These new franchise owners were people that had lost their previous jobs.
It was interesting to look back after about a year into the recession and identify new franchise owners that came to us and why. We had one that was a former consultant in the business world. Another was offered early retirement by Duracell. Our New Franchise of the Year award in 2010 went to a 25-year-old kid that started the business after searching for a job for 18 months to no avail.
We found that we were able to offer business-minded individuals a path into business.
How was business through this period?
We saw sales increases in 2010 from 2009. Our average same-store sales increase for a 2-year-old franchise was 13 percent. So we saw strong, double-digit sales increases, and we just finished projecting for 2011 an increase on top of that. We expect another 15 percent increase in 2011.
During this time, VGB was huge for our company. We made a big push and marketed our services to commercial accounts. We have the swimming pool data from each of our franchise owners — we know who has a swimming pool and how much money they make. We got that same kind of data when VGB came out and started marketing to those commercial pools by mail, telling them about compliance and non-compliance, and what we could offer.
Right now, the demand in the service sector is just as strong as ever. I think you've seen some pull-back on renovation work, and of course pool construction. We feel like the consumer is starting to feel more confident now — certainly more so than 2008 and 2009.
Parts of the U.S. saw significant flooding this spring and summer, which has important ramifications for pool and spa owners who must assume floodwaters have contaminated their pools and spas with chemicals, fertilizers, oils, gasoline, sewage, germs (bacteria, parasites, fungi, and viruses), silt and debris. This contamination persists long after the floodwaters have receded.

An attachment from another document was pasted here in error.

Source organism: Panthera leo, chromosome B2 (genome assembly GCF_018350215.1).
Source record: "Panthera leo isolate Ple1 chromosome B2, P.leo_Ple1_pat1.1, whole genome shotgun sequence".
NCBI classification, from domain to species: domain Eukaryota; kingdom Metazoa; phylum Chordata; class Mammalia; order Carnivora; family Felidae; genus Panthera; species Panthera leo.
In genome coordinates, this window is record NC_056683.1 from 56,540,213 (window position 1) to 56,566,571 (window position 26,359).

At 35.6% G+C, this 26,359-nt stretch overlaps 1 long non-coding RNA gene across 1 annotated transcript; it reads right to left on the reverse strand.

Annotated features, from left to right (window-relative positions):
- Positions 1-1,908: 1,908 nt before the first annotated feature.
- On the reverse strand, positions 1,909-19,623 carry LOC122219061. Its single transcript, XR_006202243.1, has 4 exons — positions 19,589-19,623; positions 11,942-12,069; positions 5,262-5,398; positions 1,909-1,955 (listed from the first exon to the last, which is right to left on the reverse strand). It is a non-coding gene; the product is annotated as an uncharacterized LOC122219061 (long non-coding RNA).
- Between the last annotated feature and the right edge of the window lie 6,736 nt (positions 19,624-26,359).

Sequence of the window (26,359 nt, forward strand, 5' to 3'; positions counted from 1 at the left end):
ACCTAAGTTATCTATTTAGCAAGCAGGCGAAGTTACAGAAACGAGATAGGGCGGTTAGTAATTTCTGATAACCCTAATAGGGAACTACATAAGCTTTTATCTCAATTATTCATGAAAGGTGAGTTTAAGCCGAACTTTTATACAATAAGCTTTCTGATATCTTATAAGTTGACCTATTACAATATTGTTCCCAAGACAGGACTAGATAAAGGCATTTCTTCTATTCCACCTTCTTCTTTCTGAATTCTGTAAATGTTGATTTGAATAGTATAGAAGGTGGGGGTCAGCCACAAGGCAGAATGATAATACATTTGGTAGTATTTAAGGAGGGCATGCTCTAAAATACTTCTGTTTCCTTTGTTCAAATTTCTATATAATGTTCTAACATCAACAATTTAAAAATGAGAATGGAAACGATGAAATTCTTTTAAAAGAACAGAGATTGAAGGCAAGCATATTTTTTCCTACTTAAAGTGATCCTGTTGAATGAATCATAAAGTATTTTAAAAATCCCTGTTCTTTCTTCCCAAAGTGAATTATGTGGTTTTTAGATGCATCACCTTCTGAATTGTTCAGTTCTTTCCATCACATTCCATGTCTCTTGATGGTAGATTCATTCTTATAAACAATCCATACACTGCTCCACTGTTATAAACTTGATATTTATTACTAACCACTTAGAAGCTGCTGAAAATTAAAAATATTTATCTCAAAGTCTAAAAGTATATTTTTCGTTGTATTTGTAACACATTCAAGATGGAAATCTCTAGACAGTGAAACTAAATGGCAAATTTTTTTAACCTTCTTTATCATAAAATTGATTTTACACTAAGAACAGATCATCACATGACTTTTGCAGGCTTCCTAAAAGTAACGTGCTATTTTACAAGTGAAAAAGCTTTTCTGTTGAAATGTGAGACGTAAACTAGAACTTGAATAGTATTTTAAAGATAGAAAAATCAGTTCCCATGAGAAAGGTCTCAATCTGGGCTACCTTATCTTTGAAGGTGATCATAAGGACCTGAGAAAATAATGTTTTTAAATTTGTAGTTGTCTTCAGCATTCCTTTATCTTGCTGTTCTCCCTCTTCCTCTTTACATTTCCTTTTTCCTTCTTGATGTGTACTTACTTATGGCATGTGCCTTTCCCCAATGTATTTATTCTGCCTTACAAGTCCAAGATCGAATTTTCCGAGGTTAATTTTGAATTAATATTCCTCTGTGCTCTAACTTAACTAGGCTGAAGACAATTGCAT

In addition, flooding leaves behind water-damaged electrical equipment in homes, swimming pools and other...
Chemical manufacturers report that fighting algae, in all its many forms, remains the most common source of helpline calls from both homeowners and professionals.
As those who carry on this battle can attest, the campaign is waged using various strategies that work in different ways. There is no one-size-fits all algae treatment, which is why the industry is replete with different algaecides (algae killers) and algistats (algae preventers).
There are tens of thousands of...
The Pool & Hot Tub Alliance has named Sabeena Hickman as the organization's new president, chief executive officer and staff liaison to the board of directors. Hickman, who most recently served as the CEO of the National Association of Landscape Professionals, brings 20 years of association experience to her new role. She will start September 3. Lawrence Caniglia, current president and CEO, will continue in an advisory role to aid in the transition.
“We are delighted that...
Dear Advice for the Lovelorn:
I'm a 20-something backyard swimming pool who is, shall we say, starting to show her age. My plaster etches. My tiles are loose. And I can't cope with my coping anymore. I would love to get a makeover, but I'm afraid the other pools in the neighborhood will find out. What can I do? —Brokenhearted in the Backyard